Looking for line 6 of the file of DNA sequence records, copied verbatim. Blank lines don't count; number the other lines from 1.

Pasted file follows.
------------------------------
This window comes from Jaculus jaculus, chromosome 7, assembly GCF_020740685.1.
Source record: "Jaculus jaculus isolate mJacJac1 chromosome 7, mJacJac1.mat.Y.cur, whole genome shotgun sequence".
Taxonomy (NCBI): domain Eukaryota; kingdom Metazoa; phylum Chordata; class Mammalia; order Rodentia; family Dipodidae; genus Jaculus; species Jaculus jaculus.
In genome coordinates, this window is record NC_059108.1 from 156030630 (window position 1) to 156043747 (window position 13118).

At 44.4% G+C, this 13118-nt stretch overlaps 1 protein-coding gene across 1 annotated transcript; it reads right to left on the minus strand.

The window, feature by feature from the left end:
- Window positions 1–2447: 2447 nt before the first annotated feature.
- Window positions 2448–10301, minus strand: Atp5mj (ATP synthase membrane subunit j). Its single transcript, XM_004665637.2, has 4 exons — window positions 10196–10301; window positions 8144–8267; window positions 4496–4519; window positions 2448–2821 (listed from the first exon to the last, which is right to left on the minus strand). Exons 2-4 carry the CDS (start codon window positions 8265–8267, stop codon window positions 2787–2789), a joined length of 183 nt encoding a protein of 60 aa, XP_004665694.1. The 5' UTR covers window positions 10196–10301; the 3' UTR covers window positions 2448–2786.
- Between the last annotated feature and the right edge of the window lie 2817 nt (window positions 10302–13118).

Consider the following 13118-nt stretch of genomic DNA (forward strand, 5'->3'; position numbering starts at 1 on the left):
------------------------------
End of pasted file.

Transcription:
The window, feature by feature from the left end: